FFP masks are used primarily by professionals to prevent exposure to inhaled particles; they also serve as source control as long as they do not have an exhalation valve; however, this is not their primary function. In medical settings, their additional filtering capacity primarily plays a role in preventing transmission during aerosol-generating measures. FFP masks have different functions as compared to surgical masks: they are therefore classified as personal protective equipment. In contrast, surgical masks have been primarily developed for, and used in the present pandemic, for source control, thus to protect others from contamination from the wearer. This said, there is increasing evidence that surgical masks also protect their wearer as their filtration capacity acts both ways, providing a barrier for respiratory particles in both inward and outward airflow directions.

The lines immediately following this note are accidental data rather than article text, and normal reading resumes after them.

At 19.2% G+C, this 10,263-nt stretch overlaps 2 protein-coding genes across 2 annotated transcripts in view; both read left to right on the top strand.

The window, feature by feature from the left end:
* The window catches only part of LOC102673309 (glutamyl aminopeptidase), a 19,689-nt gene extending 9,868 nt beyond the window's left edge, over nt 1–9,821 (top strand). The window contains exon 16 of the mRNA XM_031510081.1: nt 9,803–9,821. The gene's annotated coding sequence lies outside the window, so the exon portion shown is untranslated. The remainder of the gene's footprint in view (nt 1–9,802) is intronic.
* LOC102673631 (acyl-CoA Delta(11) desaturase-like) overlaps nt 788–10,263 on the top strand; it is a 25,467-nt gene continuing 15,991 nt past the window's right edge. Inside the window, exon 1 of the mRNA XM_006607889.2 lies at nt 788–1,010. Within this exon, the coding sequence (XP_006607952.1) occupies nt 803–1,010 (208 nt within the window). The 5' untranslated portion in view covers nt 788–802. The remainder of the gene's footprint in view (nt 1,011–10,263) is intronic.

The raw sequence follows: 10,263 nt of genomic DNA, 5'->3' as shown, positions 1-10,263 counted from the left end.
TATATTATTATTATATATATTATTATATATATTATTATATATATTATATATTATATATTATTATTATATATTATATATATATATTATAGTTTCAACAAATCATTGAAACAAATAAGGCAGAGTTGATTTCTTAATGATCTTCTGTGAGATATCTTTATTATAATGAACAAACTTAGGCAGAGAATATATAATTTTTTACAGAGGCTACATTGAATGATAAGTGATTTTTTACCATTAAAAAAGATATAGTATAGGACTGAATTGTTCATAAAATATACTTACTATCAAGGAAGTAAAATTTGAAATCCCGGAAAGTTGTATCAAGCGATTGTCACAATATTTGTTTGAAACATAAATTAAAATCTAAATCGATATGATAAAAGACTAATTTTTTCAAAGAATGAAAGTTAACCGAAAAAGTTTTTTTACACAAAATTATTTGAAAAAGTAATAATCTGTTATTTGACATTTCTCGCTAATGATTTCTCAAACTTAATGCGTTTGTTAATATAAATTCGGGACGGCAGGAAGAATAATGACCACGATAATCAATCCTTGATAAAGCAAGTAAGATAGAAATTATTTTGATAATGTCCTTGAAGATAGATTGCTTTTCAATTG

To achieve protection by wearing FFP masks one must ensure adequate fitting of the mask to the face (according to Norm EN 149). This includes assuring that the design of the FFP mask provides a good seal with the face of its wearer, i.e. a low total inward leakage or a high fit factor. For FFP masks, the fit factor (defined as the ratio of the particle concentration outside of the mask to the concentration inside the mask) should be higher than 10. The fit factor value depends on the end-user of the mask and thus requires the selection of a well-fitting mask as well as training in its use.2 Facial hair is not allowable: to achieve an adequate seal, both SUVA and the American Occupational Safety and Health Administration (OSHA)3 state that “The employer shall not permit respirators with tightfitting facepieces to be worn by employees who have facial hair that comes between the sealing surface of the facepiece and the face. Furthermore, the OSHA (29 CFR 1910.134) requires an annual fit test to confirm the fit of any FFP mask before it is used at the workplace. This ensures that users are receiving the expected level of protection by minimizing any leakage of air (and thus, pathogen-containing particles) into the mask. Without proper selection of FFP masks and training of the wearer, protection factors were found to drop from an average of 20.5 to 3.3.4 This is comparable to the fit factor value achieved by wearing a surgical mask, which ranges between 1.5 and 6 (mostly around 2), or by wearing a community mask.4,5 Accordingly, most international and national health agencies recommend the user to perform a self-fit checking after each donning of an FFP mask to assure correct wearing and a good facial seal.